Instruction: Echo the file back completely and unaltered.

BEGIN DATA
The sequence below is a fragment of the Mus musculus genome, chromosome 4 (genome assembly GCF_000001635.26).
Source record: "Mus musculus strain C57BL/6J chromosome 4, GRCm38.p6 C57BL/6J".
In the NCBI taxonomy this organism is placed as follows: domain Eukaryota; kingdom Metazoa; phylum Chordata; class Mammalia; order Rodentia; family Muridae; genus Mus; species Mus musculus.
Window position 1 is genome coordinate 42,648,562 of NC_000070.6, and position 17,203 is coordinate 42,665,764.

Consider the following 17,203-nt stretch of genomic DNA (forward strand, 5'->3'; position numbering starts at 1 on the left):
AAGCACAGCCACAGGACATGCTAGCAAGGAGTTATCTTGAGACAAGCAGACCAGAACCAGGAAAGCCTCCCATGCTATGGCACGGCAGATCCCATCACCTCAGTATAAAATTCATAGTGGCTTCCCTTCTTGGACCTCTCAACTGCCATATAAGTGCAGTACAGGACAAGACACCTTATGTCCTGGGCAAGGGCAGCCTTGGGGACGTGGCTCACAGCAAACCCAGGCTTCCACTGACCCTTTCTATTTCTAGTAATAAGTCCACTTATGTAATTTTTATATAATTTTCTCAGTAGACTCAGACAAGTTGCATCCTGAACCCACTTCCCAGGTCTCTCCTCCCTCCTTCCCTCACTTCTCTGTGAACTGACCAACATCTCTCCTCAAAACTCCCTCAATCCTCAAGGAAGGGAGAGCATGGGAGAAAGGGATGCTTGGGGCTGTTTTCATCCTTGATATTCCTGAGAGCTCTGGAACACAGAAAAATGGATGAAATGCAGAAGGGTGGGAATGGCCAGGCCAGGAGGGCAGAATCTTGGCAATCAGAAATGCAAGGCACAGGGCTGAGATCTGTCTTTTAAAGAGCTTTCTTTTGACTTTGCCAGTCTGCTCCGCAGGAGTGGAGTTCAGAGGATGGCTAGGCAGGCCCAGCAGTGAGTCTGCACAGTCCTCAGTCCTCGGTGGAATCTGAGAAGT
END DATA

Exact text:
The sequence below is a fragment of the Mus musculus genome, chromosome 4 (genome assembly GCF_000001635.26).
Source record: "Mus musculus strain C57BL/6J chromosome 4, GRCm38.p6 C57BL/6J".
In the NCBI taxonomy this organism is placed as follows: domain Eukaryota; kingdom Metazoa; phylum Chordata; class Mammalia; order Rodentia; family Muridae; genus Mus; species Mus musculus.
Window position 1 is genome coordinate 42,648,562 of NC_000070.6, and position 17,203 is coordinate 42,665,764.

Consider the following 17,203-nt stretch of genomic DNA (forward strand, 5'->3'; position numbering starts at 1 on the left):
AAGCACAGCCACAGGACATGCTAGCAAGGAGTTATCTTGAGACAAGCAGACCAGAACCAGGAAAGCCTCCCATGCTATGGCACGGCAGATCCCATCACCTCAGTATAAAATTCATAGTGGCTTCCCTTCTTGGACCTCTCAACTGCCATATAAGTGCAGTACAGGACAAGACACCTTATGTCCTGGGCAAGGGCAGCCTTGGGGACGTGGCTCACAGCAAACCCAGGCTTCCACTGACCCTTTCTATTTCTAGTAATAAGTCCACTTATGTAATTTTTATATAATTTTCTCAGTAGACTCAGACAAGTTGCATCCTGAACCCACTTCCCAGGTCTCTCCTCCCTCCTTCCCTCACTTCTCTGTGAACTGACCAACATCTCTCCTCAAAACTCCCTCAATCCTCAAGGAAGGGAGAGCATGGGAGAAAGGGATGCTTGGGGCTGTTTTCATCCTTGATATTCCTGAGAGCTCTGGAACACAGAAAAATGGATGAAATGCAGAAGGGTGGGAATGGCCAGGCCAGGAGGGCAGAATCTTGGCAATCAGAAATGCAAGGCACAGGGCTGAGATCTGTCTTTTAAAGAGCTTTCTTTTGACTTTGCCAGTCTGCTCCGCAGGAGTGGAGTTCAGAGGATGGCTAGGCAGGCCCAGCAGTGAGTCTGCACAGTCCTCAGTCCTCGGTGGAATCTGAGAAGT